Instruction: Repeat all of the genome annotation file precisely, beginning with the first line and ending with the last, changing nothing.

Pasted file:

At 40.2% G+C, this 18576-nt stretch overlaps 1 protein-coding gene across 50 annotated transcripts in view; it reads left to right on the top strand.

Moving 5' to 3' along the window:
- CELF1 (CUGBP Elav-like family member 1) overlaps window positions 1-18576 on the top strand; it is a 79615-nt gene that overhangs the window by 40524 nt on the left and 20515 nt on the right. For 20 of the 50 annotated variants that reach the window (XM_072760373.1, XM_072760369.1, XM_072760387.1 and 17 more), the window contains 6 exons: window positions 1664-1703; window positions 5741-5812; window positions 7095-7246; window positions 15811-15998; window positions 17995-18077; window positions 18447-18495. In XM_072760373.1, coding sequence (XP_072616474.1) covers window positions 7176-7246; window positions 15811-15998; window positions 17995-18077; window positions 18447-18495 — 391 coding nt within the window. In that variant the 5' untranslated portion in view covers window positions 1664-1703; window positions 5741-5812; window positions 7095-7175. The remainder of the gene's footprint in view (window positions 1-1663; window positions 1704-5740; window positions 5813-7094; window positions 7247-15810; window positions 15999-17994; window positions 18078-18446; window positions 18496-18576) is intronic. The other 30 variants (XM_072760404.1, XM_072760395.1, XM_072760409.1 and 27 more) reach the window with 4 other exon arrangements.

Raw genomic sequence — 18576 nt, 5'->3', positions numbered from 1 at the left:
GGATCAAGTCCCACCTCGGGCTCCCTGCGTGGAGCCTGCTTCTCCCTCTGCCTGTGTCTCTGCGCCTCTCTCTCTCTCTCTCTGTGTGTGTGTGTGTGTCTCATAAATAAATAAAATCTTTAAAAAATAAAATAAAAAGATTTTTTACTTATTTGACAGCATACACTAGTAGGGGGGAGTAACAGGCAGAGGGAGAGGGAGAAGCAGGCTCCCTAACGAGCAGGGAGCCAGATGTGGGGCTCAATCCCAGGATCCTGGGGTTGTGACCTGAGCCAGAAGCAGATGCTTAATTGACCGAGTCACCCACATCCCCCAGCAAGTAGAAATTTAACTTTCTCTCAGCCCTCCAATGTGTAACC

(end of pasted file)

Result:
At 40.2% G+C, this 18576-nt stretch overlaps 1 protein-coding gene across 50 annotated transcripts in view; it reads left to right on the top strand.

Moving 5' to 3' along the window:
- CELF1 (CUGBP Elav-like family member 1) overlaps window positions 1-18576 on the top strand; it is a 79615-nt gene that overhangs the window by 40524 nt on the left and 20515 nt on the right. For 20 of the 50 annotated variants that reach the window (XM_072760373.1, XM_072760369.1, XM_072760387.1 and 17 more), the window contains 6 exons: window positions 1664-1703; window positions 5741-5812; window positions 7095-7246; window positions 15811-15998; window positions 17995-18077; window positions 18447-18495. In XM_072760373.1, coding sequence (XP_072616474.1) covers window positions 7176-7246; window positions 15811-15998; window positions 17995-18077; window positions 18447-18495 — 391 coding nt within the window. In that variant the 5' untranslated portion in view covers window positions 1664-1703; window positions 5741-5812; window positions 7095-7175. The remainder of the gene's footprint in view (window positions 1-1663; window positions 1704-5740; window positions 5813-7094; window positions 7247-15810; window positions 15999-17994; window positions 18078-18446; window positions 18496-18576) is intronic. The other 30 variants (XM_072760404.1, XM_072760395.1, XM_072760409.1 and 27 more) reach the window with 4 other exon arrangements.

Raw genomic sequence — 18576 nt, 5'->3', positions numbered from 1 at the left:
GGATCAAGTCCCACCTCGGGCTCCCTGCGTGGAGCCTGCTTCTCCCTCTGCCTGTGTCTCTGCGCCTCTCTCTCTCTCTCTCTGTGTGTGTGTGTGTGTCTCATAAATAAATAAAATCTTTAAAAAATAAAATAAAAAGATTTTTTACTTATTTGACAGCATACACTAGTAGGGGGGAGTAACAGGCAGAGGGAGAGGGAGAAGCAGGCTCCCTAACGAGCAGGGAGCCAGATGTGGGGCTCAATCCCAGGATCCTGGGGTTGTGACCTGAGCCAGAAGCAGATGCTTAATTGACCGAGTCACCCACATCCCCCAGCAAGTAGAAATTTAACTTTCTCTCAGCCCTCCAATGTGTAACC